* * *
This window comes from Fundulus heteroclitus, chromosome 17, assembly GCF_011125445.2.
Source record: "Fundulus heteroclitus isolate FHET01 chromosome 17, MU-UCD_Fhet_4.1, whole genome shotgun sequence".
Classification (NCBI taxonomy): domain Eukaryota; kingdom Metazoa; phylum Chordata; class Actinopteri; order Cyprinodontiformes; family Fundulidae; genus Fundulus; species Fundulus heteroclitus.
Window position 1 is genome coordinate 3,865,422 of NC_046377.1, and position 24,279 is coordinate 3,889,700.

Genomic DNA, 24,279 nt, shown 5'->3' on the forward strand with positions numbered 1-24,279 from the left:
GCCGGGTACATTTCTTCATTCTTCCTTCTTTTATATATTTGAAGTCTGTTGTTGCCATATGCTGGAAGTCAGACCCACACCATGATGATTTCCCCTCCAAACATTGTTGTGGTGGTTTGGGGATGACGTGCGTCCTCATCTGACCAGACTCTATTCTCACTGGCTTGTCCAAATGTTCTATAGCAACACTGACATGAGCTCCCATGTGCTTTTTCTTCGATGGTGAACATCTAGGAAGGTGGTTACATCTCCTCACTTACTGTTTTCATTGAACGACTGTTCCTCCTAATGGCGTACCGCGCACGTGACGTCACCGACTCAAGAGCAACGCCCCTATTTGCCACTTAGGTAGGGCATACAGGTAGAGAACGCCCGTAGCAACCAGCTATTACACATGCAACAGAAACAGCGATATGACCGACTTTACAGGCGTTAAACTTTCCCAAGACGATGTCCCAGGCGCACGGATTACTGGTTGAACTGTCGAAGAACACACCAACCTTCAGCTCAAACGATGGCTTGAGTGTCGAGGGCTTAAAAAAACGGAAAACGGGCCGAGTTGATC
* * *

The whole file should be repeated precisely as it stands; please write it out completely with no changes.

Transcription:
This window comes from Fundulus heteroclitus, chromosome 17, assembly GCF_011125445.2.
Source record: "Fundulus heteroclitus isolate FHET01 chromosome 17, MU-UCD_Fhet_4.1, whole genome shotgun sequence".
Classification (NCBI taxonomy): domain Eukaryota; kingdom Metazoa; phylum Chordata; class Actinopteri; order Cyprinodontiformes; family Fundulidae; genus Fundulus; species Fundulus heteroclitus.
Window position 1 is genome coordinate 3,865,422 of NC_046377.1, and position 24,279 is coordinate 3,889,700.

Genomic DNA, 24,279 nt, shown 5'->3' on the forward strand with positions numbered 1-24,279 from the left:
GCCGGGTACATTTCTTCATTCTTCCTTCTTTTATATATTTGAAGTCTGTTGTTGCCATATGCTGGAAGTCAGACCCACACCATGATGATTTCCCCTCCAAACATTGTTGTGGTGGTTTGGGGATGACGTGCGTCCTCATCTGACCAGACTCTATTCTCACTGGCTTGTCCAAATGTTCTATAGCAACACTGACATGAGCTCCCATGTGCTTTTTCTTCGATGGTGAACATCTAGGAAGGTGGTTACATCTCCTCACTTACTGTTTTCATTGAACGACTGTTCCTCCTAATGGCGTACCGCGCACGTGACGTCACCGACTCAAGAGCAACGCCCCTATTTGCCACTTAGGTAGGGCATACAGGTAGAGAACGCCCGTAGCAACCAGCTATTACACATGCAACAGAAACAGCGATATGACCGACTTTACAGGCGTTAAACTTTCCCAAGACGATGTCCCAGGCGCACGGATTACTGGTTGAACTGTCGAAGAACACACCAACCTTCAGCTCAAACGATGGCTTGAGTGTCGAGGGCTTAAAAAAACGGAAAACGGGCCGAGTTGATC